How To Choose A Celtic Harp That Is Right For You.
Harps come in many shapes and sizes, so in choosing a harp you might want to keep a few things in mind starting with this first question:
Once you have determined this purpose, you can now answer the following questions:
Harps can be found for a wide variety of prices – new and used. The cost does not always reflect the quality of the harp!
Sit down and try out the harp. Some people find wider or taller harps uncomfortable to play. Children will need a harp they can grow with.
Does it fit in your car or apartment? More importantly, are you strong enough to pick up and move this harp – now or in the future?
An absolute necessity for all harps and costs around $400 plus to have custom made.
Levers give you more access to different keys. Each lever costs about $30 and harps are very expensive to get retro-fitted. Avoid the old Robinson’s strings since they are very poor quality.
Distance can be an issue if you need repairs.
Does it project? Does it ring quite a bit or is its sound ‘dryer?’ Does it blend the way you want with other instruments? Is it too loud or soft?
A necessity if you plan to perform some day with amplification and retrofitting can be expensive and difficult, often requiring drilling holes!
Nylon, metal, gut, synthetic gut each have their distinct sound. Nylon is the cheapest and is most commonly used. Ask the harp maker if they sell their own strings and if they have the specific string chart dimensions available so you can order them through a harp supply store. (eg-Robinson Strings) Each harp has its own specific strings and using the wrong ones will most likely break.
Harp strings break without warning, so it is a necessity to have spare ones on hand since local music stores don’t carry them. A spare set for a 26-stringed harp will run $75 while a full 36 stringed set will cost $180 or more depending on the kinds (ie- synthetic gut costs more). Harps should NOT be fitted with incorrect strings since the tension will be wrong and the string could break or cause improper stress on the harp.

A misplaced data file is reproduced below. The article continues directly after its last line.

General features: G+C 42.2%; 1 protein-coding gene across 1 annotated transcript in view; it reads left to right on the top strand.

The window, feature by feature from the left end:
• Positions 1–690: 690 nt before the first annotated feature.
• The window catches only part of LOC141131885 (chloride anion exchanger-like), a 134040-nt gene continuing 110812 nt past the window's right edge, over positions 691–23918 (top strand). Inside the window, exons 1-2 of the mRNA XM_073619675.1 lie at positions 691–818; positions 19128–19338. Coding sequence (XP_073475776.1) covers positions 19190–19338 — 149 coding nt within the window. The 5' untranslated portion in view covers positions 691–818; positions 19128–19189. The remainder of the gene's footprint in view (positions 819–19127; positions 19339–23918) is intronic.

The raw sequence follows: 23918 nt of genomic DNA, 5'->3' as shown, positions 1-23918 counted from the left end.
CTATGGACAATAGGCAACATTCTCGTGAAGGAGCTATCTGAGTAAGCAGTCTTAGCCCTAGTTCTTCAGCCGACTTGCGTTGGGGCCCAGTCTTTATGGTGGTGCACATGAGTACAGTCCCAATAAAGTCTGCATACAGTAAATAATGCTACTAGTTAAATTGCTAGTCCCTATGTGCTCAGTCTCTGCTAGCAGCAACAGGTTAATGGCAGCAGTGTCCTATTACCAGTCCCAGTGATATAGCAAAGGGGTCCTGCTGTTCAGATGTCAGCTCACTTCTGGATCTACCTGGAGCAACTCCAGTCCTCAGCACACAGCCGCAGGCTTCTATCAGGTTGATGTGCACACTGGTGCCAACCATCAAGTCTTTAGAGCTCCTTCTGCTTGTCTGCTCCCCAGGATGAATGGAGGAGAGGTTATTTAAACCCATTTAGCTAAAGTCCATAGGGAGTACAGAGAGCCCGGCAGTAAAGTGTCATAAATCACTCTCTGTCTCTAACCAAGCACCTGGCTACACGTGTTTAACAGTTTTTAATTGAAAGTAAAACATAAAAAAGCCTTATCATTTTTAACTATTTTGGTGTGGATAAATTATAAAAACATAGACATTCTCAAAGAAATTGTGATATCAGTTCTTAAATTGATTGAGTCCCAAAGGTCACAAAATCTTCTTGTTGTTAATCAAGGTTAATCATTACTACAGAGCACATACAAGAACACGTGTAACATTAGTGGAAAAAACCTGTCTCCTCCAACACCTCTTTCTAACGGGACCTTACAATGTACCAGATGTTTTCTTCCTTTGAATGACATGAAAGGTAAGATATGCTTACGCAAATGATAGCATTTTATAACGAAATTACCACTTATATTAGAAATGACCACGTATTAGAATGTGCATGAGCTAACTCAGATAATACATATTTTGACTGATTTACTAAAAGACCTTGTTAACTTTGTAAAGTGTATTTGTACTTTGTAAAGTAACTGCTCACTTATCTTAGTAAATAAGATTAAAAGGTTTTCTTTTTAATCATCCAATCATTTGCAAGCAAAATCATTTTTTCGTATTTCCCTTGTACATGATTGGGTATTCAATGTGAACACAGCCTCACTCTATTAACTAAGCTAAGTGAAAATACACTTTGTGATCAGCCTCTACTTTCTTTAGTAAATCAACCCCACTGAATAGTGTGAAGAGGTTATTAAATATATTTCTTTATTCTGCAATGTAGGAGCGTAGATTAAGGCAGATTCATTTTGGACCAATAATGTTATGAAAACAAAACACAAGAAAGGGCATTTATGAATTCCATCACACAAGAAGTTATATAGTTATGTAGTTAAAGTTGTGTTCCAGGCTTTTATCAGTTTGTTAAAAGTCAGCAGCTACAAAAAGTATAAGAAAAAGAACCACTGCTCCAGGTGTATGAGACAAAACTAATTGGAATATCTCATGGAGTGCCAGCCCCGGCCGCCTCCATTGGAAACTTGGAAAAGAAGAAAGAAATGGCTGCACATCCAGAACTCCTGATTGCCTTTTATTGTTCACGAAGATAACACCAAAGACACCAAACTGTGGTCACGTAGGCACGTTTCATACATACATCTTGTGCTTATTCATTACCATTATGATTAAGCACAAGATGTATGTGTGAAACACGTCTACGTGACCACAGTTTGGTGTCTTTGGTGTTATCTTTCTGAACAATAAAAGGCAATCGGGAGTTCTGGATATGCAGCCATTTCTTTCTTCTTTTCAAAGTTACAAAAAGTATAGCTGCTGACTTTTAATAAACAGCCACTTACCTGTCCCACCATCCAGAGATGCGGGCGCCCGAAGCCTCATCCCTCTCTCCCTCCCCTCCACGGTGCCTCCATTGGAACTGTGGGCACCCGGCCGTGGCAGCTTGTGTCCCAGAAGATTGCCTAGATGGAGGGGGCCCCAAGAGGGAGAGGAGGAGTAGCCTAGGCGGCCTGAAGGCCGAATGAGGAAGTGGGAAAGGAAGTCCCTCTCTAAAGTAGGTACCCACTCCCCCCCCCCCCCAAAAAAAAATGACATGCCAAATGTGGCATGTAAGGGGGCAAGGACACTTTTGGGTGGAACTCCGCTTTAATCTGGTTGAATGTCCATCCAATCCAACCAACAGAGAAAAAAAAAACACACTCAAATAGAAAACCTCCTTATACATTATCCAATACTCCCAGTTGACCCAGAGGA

A Note To Beginners – I really suggest renting instead of buying a harp (no matter how in love you might be with a harp you saw in the store). By renting you can find out whether the harp is really for you (or your child) and by the end of three months you will have an idea of what size, make or model you might want to invest in.
During this time you can be researching harps and considering your budget and priorities which will help make a good, informed decision on your purchase. This process will avoid you ending up with a very expensive piece of neglected furniture sitting in the house.
You can usually tell the size of a harp by the number of strings it has. Here is a basic outline of choices along with their pros and cons.
Lap Harps (22 strings)
PROS – fits on your lap, is portable, affordable, nice for weekends at the cabin, has a quiet voice which can be good for music therapy or in hospitals.
CONS – too small a range, tension too loose for a satisfying sound, hard to fit on the lap.
Three-Quarter Sized – (26-30 strings) – usually has legs
PROS – is portable, affordable, nice for weekends at the cabin, easy to fit into tight places like sessions at a pub, sound is better than lap harps.
CONS – too small a range with missing low notes, legs are extra weight
Floor Harp – (30-37 plus strings)
PROS – Full sound and low range for playing all music. Best model for concerts on a stage. (NB – make sure the harp goes to a low ‘C’ since anything less isn’t worth it.)
CONS – Expensive and heavy to carry. Hard to maneuver into cars and takes lots of space at home.